And thus it was with many things that I’m not going to repeat: commerce, market-determined prices in certain sectors, for certain activities; a proliferation of self-employment.…
And these are the opinions we have had about these things over the years,
never imagining that we would have to learn to live with them for a period
of time that is very difficult to predict, and that depends on many factors.
Fidel Castro, 23 April 1997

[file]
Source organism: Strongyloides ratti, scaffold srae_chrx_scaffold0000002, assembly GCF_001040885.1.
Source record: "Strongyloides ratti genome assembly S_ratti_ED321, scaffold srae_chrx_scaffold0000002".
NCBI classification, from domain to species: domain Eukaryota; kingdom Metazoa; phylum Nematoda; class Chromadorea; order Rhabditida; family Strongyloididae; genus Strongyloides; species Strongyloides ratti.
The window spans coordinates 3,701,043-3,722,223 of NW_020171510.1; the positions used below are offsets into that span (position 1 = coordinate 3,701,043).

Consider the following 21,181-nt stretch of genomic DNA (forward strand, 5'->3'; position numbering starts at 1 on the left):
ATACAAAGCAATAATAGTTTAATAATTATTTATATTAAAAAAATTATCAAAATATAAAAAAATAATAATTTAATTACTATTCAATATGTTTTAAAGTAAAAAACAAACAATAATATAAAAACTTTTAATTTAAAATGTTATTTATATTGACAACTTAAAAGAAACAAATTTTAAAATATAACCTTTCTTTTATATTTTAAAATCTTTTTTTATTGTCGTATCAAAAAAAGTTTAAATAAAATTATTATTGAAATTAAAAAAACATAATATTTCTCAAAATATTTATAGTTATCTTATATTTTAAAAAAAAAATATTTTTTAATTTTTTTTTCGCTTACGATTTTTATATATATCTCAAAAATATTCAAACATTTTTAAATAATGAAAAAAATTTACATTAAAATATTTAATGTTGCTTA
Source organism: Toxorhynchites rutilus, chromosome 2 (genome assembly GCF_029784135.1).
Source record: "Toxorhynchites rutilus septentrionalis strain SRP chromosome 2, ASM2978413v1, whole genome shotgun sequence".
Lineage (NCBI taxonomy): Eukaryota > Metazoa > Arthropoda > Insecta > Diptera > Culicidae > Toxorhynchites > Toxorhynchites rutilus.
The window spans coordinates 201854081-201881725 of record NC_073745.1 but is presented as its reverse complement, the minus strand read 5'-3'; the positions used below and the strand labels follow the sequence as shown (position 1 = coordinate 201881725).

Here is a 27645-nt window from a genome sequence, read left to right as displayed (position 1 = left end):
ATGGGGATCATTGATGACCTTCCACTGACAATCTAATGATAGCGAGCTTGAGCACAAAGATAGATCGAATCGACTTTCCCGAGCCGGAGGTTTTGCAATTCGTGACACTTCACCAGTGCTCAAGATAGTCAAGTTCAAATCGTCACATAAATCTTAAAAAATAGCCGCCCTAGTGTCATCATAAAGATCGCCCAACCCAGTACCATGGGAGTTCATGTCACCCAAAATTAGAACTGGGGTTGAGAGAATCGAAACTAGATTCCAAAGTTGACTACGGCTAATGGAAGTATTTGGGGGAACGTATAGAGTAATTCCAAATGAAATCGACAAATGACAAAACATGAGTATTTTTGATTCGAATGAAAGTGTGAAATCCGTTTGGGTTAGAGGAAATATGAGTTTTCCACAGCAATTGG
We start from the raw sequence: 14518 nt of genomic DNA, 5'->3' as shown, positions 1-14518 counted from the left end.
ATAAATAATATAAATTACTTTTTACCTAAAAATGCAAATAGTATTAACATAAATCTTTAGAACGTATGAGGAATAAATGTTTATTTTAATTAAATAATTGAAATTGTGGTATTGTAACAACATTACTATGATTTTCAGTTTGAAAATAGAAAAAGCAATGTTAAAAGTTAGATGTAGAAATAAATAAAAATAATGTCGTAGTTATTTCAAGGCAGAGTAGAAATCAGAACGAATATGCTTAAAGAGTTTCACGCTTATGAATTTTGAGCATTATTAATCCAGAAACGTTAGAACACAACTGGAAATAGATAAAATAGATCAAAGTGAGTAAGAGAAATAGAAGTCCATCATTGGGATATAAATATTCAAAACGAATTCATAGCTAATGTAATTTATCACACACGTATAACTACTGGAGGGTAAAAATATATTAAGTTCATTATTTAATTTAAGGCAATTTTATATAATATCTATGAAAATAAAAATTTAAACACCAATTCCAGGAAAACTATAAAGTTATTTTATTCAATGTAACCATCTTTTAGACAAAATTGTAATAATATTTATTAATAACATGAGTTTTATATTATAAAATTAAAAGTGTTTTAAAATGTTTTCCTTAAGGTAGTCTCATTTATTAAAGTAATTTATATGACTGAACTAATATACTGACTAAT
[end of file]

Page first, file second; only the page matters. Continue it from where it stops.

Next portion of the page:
During the approximately 30 years in which the exercise of entrepreneurship in a market-oriented setting was effectively prohibited, Cuba actually created a nation of entrepreneurs. Although the intention was to convert Cuba into a “school for socialism,” the reality is that Cuba has also been, in part, a school for market-oriented entrepreneurship. This, indeed, is one of the more surprising and significant paradoxes of the Cuban Revolution. The nature of Cuba’s planned economy itself has inadvertently promoted widespread entrepreneurial values, attitudes, behavior, and savoir-faire, as citizens of necessity have had to buy and sell, truck and barter, hustle and “network” to improvise solutions to their personal economic problems. While entrepreneurial talents have developed broadly among the population, their exercise, until 1993, was restricted to the important but low-level everyday tasks of sustenance and survival, often carried out in the shadow or underground economy or on the black market. But when the space available for entrepreneurial activity was increased with the liberalization of microenterprise beginning in September 1993, the expansion and diversification of microentrepreneurial activity was impressive.